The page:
Sunday, October 4, 2015


Photo credit: B Rosen Foter CC BY-ND
As an educator, I'm really familiar with the new buzzword drifting aimlessly through the literature. I say drifting aimlessly, because other than a couple of billboards, some articles, and some off-handed statements by administrators, most people with feet in the classroom don't use it that much. Most of my students don't even know what it means.

That's not to say that my students don't possess it, though surely some don't, but it just provides a little background to what I'm about to say.

I know, this isn't an education blog, but educators have a hard time separating themselves from their careers. The word still works here, and for what I want to talk about . . .


At about 3 minutes into Angela Duckworth's TEDtalk "The key to success? Grit", Duckworthy describes grit as:
Grit is passion and perseverance for very long-term goals. Grit is having stamina. Grit is sticking with your future, day in, day out, not just for the week, not just for the month, but for years, and working really hard to make that future a reality. Grit is living life like it's a marathon, not a sprint.
And this weekend, as I collect yet another rejection letter for my poetry, recover from a rather difficult meeting with my administrator, and reel at the realization that what I create at work doesn't belong to me, I need to remind myself that my goals are not out of reach.

Rejection Letters

Rejection is a very common thing in publishing. There is not a writer in the world who has tried to go through the traditional publishing world who has not received a stack of rejection letters.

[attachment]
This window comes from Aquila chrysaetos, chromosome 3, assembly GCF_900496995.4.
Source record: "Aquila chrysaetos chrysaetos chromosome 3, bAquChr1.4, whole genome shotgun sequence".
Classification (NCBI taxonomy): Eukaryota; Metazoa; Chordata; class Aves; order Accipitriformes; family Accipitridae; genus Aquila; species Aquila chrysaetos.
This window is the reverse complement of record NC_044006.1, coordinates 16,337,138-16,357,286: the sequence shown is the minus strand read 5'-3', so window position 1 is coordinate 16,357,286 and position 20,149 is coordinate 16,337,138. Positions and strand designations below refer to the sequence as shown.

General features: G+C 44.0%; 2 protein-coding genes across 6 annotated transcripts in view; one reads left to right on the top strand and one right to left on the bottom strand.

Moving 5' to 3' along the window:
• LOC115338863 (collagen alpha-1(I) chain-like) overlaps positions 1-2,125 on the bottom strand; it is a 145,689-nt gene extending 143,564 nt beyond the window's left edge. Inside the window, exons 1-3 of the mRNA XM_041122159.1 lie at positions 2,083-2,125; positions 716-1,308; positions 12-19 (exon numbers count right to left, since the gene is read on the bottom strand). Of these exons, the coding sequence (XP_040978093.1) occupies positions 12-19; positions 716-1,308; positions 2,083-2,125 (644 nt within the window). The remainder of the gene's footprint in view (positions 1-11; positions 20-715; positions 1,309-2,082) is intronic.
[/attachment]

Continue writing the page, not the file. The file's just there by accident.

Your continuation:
By the time I was fourteen the nail in my wall would no longer support the weight of the rejection slips impaled upon it. I replaced the nail with a spike and went on writing. (Stephen King, On Writing)
Who am I to think I'm better than one of the greats.

As a matter of fact, rejection and disappointment are an integral part of success.


My crazy family
(sorry for the blurry picture)
I just have to look at my daughter. Two years old, and running around like crazy. It's true, when she was learning to walk she fell down a lot. As a matter of fact, the very first time she took some steps, everyone around go so excited and cheered so loud that we scared the crap out of her and she refused to even try and walk for the next two months. 

Eventually she took steps again, with encouragement and prodding. With grit she got back up and stumbled again and again. 

Now, it'd be nice if she would stop every once in awhile . . . but hey, who wants to walk when running is so much fun.

Grinding it out

It's important to keep perspective. Rejection is good. It can be the catalyst that gets us moving, the court of public opinion is often the fire that burns out the impurities. 

Photo credit: wwarby / Foter / CC BY
I have to remind myself that I can't ask my students to have grit if I can't have it in my own life. I will reach my goals. This weekend is a small setback (hell, we've all had them) in a very long road. 

Time to take my own advice. If I want to be a rolemodel for my children and my students, then I need to live what I tell them. 

I need to discover my own source of grit, and if I don't find it . . . I guess I've just got to figure out how to make it.

I'm sure there's a recipe somewhere.

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